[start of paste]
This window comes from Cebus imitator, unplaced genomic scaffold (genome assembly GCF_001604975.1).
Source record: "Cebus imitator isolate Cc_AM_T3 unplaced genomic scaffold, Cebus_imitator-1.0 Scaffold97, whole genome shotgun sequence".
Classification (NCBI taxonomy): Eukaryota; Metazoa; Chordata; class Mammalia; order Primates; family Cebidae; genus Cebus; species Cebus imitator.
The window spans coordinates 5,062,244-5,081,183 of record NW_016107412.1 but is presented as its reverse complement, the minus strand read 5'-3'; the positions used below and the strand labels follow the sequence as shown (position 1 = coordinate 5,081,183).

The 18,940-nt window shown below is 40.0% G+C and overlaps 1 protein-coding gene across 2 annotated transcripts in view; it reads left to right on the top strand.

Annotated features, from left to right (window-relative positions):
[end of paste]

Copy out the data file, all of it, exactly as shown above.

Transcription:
This window comes from Cebus imitator, unplaced genomic scaffold (genome assembly GCF_001604975.1).
Source record: "Cebus imitator isolate Cc_AM_T3 unplaced genomic scaffold, Cebus_imitator-1.0 Scaffold97, whole genome shotgun sequence".
Classification (NCBI taxonomy): Eukaryota; Metazoa; Chordata; class Mammalia; order Primates; family Cebidae; genus Cebus; species Cebus imitator.
The window spans coordinates 5,062,244-5,081,183 of record NW_016107412.1 but is presented as its reverse complement, the minus strand read 5'-3'; the positions used below and the strand labels follow the sequence as shown (position 1 = coordinate 5,081,183).

The 18,940-nt window shown below is 40.0% G+C and overlaps 1 protein-coding gene across 2 annotated transcripts in view; it reads left to right on the top strand.

Annotated features, from left to right (window-relative positions):